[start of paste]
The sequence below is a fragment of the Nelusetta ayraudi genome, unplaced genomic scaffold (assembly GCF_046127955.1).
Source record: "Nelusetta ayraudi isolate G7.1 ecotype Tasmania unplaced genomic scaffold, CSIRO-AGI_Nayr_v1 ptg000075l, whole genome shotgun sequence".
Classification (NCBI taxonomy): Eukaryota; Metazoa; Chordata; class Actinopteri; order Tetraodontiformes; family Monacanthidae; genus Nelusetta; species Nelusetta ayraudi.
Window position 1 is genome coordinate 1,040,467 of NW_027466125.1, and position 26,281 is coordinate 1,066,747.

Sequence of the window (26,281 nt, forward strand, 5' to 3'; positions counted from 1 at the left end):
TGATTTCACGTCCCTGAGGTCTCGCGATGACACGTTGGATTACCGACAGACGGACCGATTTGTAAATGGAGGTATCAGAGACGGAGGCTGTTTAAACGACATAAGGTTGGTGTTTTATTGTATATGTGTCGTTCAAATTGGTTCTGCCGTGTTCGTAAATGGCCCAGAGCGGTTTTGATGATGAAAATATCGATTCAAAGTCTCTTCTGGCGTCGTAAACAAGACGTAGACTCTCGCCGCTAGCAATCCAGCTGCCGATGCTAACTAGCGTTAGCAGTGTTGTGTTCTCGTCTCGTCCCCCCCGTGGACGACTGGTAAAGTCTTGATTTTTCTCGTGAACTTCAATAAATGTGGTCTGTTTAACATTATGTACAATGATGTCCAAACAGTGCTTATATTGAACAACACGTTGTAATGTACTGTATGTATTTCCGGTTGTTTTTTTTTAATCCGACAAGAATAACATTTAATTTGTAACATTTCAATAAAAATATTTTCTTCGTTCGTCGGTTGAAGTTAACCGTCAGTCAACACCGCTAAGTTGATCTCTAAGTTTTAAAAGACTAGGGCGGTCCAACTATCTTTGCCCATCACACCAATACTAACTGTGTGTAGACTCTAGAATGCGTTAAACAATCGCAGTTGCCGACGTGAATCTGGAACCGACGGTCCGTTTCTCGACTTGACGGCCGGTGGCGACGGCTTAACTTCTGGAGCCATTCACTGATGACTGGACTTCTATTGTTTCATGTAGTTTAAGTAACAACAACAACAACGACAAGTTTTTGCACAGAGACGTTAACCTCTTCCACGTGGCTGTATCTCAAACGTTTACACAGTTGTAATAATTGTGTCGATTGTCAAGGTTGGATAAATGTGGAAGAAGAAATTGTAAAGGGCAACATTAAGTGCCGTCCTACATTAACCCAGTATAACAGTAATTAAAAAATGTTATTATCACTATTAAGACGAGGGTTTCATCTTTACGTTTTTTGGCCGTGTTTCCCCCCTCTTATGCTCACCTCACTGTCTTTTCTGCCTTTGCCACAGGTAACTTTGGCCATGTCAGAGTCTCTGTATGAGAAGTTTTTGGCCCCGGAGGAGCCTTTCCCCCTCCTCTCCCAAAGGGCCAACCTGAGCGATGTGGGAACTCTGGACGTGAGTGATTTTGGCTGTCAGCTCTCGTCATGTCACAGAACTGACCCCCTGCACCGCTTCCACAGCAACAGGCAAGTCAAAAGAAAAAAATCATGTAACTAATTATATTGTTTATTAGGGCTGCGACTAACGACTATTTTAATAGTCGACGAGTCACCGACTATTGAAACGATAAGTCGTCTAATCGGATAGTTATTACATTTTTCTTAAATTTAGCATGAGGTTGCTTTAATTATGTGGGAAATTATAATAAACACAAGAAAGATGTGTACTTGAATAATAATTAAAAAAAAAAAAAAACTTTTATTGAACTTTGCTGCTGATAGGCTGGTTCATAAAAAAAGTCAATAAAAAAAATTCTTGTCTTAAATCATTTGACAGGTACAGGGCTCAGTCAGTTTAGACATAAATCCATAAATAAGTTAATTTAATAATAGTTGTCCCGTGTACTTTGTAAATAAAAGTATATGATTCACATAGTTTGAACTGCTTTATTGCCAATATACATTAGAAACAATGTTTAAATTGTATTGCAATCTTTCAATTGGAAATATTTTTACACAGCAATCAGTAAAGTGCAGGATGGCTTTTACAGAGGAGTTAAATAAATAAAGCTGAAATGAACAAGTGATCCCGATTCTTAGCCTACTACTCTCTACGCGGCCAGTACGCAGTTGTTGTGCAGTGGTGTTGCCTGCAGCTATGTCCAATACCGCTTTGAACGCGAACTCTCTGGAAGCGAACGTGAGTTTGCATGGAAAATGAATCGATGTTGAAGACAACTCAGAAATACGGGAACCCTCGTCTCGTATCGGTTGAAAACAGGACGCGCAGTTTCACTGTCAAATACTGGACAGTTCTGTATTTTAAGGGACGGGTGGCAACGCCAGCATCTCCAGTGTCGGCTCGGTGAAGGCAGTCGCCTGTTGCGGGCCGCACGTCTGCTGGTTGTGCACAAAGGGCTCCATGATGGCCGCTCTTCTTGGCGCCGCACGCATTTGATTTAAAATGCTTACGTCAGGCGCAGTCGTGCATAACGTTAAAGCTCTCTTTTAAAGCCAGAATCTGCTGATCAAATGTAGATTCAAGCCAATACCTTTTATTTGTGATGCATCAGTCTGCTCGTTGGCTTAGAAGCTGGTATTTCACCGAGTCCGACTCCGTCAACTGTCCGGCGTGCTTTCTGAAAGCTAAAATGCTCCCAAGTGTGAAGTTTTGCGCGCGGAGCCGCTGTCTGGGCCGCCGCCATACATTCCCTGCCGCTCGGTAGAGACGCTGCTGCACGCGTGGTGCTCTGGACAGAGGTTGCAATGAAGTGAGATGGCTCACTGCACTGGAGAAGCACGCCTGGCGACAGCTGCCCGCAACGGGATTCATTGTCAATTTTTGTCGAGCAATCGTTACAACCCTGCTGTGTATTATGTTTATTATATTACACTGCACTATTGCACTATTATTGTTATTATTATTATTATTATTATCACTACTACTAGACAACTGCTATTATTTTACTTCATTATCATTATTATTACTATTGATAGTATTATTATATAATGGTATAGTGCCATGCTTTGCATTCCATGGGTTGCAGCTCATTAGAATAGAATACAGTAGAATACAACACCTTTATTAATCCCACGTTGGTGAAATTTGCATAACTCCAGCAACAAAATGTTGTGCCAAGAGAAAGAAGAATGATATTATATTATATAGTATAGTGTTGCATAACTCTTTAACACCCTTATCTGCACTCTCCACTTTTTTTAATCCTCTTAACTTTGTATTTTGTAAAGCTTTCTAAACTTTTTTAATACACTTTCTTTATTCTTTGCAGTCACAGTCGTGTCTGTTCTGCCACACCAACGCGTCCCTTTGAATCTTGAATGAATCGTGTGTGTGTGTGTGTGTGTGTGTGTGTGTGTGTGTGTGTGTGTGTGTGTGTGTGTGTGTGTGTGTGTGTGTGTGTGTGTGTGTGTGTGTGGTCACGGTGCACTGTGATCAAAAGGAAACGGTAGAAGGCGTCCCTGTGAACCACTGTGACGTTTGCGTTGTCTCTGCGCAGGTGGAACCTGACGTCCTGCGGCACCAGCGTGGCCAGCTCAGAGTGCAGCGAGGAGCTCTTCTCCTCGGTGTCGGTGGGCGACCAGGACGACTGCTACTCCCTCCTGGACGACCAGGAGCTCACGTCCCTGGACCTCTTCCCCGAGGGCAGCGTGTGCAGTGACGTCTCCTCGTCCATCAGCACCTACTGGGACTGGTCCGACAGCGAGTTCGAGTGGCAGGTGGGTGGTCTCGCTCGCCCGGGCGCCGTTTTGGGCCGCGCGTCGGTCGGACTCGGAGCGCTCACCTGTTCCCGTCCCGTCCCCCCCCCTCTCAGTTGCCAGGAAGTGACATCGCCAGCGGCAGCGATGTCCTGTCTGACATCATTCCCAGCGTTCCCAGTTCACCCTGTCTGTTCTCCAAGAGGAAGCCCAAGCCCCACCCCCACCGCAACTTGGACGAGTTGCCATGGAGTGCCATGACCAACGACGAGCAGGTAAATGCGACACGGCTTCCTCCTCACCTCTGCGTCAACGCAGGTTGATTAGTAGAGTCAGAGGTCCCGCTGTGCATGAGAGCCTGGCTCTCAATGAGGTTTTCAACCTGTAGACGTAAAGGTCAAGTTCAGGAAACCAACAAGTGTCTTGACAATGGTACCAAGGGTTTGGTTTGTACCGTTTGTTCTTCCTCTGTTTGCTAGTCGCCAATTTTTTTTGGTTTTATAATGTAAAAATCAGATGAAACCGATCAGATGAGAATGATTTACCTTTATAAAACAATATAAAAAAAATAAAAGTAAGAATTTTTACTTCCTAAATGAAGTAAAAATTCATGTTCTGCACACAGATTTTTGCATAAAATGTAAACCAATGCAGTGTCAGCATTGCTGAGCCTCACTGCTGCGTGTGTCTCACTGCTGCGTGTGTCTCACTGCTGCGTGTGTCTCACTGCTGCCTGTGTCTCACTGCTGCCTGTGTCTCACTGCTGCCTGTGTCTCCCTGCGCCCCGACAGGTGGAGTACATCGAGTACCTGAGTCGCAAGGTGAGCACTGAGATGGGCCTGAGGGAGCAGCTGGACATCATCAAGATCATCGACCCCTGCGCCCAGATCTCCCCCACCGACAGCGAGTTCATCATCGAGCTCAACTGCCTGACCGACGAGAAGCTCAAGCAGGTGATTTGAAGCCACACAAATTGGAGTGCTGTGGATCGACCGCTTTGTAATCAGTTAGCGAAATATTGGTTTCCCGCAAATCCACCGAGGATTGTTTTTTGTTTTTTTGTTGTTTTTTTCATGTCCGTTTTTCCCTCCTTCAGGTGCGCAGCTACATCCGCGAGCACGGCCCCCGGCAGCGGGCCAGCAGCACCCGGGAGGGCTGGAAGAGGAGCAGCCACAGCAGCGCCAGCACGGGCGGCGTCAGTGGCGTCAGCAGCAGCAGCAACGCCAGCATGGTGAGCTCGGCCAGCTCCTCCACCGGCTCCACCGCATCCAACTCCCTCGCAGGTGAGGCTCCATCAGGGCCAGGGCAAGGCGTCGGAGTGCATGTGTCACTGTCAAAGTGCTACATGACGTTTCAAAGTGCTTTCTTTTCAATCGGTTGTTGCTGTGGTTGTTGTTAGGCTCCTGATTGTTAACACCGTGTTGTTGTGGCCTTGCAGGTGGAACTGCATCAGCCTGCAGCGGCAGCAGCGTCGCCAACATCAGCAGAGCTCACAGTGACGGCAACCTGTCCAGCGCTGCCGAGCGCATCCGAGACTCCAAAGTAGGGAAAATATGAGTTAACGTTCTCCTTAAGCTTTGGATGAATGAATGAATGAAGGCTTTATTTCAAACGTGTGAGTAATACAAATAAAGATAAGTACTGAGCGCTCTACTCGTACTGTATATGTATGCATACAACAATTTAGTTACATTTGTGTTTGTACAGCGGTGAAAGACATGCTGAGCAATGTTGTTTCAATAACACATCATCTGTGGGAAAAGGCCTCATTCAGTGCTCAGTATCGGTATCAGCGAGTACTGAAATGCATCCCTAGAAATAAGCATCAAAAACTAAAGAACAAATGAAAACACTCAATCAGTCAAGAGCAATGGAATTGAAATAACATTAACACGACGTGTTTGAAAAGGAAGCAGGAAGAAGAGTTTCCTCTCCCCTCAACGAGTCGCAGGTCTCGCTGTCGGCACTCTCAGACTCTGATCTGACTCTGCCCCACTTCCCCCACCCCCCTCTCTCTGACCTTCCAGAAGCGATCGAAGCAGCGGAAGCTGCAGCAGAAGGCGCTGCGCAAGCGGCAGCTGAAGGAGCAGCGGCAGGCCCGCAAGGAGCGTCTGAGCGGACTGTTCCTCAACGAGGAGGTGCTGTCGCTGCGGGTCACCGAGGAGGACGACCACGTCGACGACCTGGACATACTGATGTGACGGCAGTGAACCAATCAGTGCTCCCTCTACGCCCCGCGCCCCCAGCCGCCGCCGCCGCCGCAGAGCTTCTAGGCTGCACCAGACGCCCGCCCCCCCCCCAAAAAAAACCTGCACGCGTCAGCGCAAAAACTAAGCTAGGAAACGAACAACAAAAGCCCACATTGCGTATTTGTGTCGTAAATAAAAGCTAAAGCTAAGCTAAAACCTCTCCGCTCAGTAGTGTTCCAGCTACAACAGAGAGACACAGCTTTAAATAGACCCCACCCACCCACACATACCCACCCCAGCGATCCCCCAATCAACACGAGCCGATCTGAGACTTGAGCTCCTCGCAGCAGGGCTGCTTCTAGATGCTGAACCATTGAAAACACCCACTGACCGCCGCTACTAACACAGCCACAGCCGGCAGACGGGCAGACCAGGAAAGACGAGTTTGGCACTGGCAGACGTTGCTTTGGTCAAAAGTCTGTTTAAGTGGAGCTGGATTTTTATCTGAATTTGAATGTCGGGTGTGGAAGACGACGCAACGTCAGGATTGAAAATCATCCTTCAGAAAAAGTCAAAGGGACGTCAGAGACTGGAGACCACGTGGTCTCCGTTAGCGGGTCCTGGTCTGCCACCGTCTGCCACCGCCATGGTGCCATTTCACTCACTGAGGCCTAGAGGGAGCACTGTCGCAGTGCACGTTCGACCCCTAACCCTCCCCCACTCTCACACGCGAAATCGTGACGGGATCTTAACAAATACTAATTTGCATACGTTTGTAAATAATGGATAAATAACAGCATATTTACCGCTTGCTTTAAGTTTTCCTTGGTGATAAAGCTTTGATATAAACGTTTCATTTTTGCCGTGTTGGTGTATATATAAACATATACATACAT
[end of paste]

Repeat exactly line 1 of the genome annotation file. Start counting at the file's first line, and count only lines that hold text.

The sequence below is a fragment of the Nelusetta ayraudi genome, unplaced genomic scaffold (assembly GCF_046127955.1).